FinCEN’s Customer Due Diligence Rule for Financial Institutions (the “CDD Rule”) became effective yesterday.  The rule, which was published by FinCEN on May 2016 (and slightly amended on September 29, 2017) is described in this Covington client alert.  It requires covered financial institutions to: (i) adopt due diligence procedures to identify and verify a legal entity customer’s beneficial owners at the time a new account is opened and (ii) establish risk-based procedures for conducting ongoing customer due diligence, including developing customer risk profiles and implementing ongoing monitoring to identify and report suspicious activity and, on a risk basis, updating customer information.

In the months leading up to the CDD Rule’s effective date, FinCEN, the FFIEC and other agencies released a number of documents that provide practical guidance on its implementation.  Those include:

  • Two new sections of the FFIEC’s BSA/AML Examination Manual, which focus on the CDD Rule and were publicly circulated yesterday in the form of an FDIC Financial Institution Letter.  This document will be used by federal bank examiners at the Fed, the OCC, the FDIC and the NCUA to guide their examination and supervision of financial institutions for compliance with the CDD Rule.
  • A FinCEN FAQ document, which was updated last month.  The updated FAQs — which supplement FAQs issued in July 2016 — address questions related to the CDD Rule’s identification and verification requirements and the Rule’s application to legal entity customers with complex ownership structures, among other issues.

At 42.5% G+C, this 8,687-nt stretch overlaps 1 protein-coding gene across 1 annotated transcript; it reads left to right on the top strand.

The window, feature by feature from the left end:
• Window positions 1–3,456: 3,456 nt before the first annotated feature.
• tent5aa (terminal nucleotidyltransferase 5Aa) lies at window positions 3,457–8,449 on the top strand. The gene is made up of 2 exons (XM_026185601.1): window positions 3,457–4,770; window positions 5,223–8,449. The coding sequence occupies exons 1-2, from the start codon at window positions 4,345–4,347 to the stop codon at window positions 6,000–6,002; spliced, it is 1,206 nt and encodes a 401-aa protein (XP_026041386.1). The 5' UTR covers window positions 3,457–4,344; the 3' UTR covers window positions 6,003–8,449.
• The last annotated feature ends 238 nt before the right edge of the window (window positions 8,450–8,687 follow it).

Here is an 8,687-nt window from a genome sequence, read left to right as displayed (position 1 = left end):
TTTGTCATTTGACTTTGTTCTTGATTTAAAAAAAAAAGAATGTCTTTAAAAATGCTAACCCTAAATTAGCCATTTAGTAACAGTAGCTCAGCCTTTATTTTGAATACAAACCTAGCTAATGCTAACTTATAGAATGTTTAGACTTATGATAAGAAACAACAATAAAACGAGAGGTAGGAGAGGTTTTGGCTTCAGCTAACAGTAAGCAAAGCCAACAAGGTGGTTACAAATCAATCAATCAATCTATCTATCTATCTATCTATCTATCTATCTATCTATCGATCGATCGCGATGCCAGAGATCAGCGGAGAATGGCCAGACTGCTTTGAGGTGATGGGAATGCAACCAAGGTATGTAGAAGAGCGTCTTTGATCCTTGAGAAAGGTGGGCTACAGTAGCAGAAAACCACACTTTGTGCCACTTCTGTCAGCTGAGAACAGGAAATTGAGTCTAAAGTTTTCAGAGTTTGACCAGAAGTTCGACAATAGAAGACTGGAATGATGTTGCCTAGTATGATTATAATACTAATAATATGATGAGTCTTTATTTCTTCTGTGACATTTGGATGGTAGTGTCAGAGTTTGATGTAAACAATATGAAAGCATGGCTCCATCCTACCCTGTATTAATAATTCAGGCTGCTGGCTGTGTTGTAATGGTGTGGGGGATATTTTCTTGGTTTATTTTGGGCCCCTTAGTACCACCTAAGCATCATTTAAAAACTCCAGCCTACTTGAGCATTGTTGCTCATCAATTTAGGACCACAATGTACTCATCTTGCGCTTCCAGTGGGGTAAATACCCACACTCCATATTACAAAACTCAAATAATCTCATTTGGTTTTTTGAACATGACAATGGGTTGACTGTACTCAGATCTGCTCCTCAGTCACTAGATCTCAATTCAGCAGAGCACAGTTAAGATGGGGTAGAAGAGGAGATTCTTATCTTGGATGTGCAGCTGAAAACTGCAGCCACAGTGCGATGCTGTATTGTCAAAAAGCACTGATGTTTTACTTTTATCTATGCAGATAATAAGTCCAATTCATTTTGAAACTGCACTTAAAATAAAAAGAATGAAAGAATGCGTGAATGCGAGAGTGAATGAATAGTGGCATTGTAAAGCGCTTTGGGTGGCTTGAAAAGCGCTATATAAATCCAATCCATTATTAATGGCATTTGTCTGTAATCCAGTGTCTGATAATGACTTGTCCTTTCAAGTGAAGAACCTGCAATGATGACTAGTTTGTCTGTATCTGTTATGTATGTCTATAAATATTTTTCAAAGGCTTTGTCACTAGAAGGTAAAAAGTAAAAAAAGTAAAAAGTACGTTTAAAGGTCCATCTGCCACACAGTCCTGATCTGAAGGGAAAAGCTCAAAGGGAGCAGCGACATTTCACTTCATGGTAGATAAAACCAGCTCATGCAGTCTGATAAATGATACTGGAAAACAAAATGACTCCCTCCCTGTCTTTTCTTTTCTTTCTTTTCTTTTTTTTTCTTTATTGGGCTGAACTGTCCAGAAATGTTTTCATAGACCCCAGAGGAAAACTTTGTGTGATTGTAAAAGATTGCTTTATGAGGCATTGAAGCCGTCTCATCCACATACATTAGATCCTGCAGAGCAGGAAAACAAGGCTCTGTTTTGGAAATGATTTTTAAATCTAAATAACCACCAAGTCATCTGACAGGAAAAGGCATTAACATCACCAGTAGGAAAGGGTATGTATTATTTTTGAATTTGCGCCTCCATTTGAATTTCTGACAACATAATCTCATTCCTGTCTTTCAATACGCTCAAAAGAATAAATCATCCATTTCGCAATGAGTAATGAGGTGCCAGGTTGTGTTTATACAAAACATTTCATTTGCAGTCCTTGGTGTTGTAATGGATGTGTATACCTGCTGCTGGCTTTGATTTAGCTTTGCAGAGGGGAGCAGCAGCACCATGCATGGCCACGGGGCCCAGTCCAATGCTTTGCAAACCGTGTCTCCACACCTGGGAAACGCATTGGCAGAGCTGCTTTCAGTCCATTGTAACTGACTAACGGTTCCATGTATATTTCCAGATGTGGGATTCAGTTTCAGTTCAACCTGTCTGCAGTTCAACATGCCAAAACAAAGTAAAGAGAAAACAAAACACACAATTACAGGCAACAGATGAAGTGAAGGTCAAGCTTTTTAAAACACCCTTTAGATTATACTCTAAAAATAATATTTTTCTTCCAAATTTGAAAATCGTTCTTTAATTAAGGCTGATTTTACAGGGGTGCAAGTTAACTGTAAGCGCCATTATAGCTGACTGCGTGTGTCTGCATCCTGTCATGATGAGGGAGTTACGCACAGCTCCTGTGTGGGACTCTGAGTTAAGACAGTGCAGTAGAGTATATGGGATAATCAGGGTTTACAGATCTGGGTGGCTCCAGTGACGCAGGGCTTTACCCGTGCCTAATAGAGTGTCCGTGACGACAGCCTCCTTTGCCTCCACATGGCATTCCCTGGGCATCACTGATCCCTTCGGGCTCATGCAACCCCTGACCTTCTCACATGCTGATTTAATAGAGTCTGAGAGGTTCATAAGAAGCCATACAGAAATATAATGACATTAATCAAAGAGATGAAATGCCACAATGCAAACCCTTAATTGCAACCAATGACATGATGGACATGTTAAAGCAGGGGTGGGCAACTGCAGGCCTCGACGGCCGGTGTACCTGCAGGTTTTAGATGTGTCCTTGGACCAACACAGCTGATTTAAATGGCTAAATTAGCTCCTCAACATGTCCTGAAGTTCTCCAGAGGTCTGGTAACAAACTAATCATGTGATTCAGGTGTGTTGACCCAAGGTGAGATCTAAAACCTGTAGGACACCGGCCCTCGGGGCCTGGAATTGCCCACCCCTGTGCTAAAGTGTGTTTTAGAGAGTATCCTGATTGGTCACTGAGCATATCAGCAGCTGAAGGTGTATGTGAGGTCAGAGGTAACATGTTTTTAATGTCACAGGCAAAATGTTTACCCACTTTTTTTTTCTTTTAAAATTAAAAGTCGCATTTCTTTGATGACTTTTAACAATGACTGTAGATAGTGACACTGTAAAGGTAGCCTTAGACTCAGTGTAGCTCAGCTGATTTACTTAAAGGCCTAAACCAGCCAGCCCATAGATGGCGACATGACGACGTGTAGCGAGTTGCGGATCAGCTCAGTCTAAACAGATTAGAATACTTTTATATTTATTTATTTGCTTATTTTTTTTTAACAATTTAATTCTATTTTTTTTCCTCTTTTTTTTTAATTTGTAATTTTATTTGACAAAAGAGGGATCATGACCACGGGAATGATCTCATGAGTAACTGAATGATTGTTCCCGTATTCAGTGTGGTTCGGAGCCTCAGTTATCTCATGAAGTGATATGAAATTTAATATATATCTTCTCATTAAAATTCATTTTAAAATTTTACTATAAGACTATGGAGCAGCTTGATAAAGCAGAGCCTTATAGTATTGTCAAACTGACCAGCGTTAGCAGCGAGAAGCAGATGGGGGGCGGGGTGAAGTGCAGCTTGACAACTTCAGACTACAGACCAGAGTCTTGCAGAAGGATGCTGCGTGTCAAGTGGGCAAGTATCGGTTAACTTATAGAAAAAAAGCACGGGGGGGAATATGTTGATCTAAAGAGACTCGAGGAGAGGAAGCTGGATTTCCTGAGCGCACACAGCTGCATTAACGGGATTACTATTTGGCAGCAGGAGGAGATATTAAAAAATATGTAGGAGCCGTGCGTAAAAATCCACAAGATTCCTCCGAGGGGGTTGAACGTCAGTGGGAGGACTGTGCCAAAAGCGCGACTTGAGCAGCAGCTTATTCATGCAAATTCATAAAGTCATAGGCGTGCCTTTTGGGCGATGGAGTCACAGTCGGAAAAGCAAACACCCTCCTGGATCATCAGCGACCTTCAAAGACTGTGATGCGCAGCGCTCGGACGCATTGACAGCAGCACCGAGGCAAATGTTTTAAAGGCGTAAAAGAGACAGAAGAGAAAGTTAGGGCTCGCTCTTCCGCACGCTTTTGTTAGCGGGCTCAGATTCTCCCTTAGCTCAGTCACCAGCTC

• A Regulatory Notice released by FINRA at the end of last year, which provides guidance on the application of the CDD Rule to broker-dealers.

The newest of these resources — the new sections of the BSA/AML Examination Manual — will be of particular interest to regulated institutions because they detail the steps examiners will take in verifying compliance with the CDD Rule.  According to the new sections of the manual, one important part of the examination process will involve transaction testing of risk-based samples of customer accounts.  Examiners will rely on the results of transaction testing — in addition to their reviews of written policies and procedures — to determine whether a covered institution has an adequate framework in place under the Rule.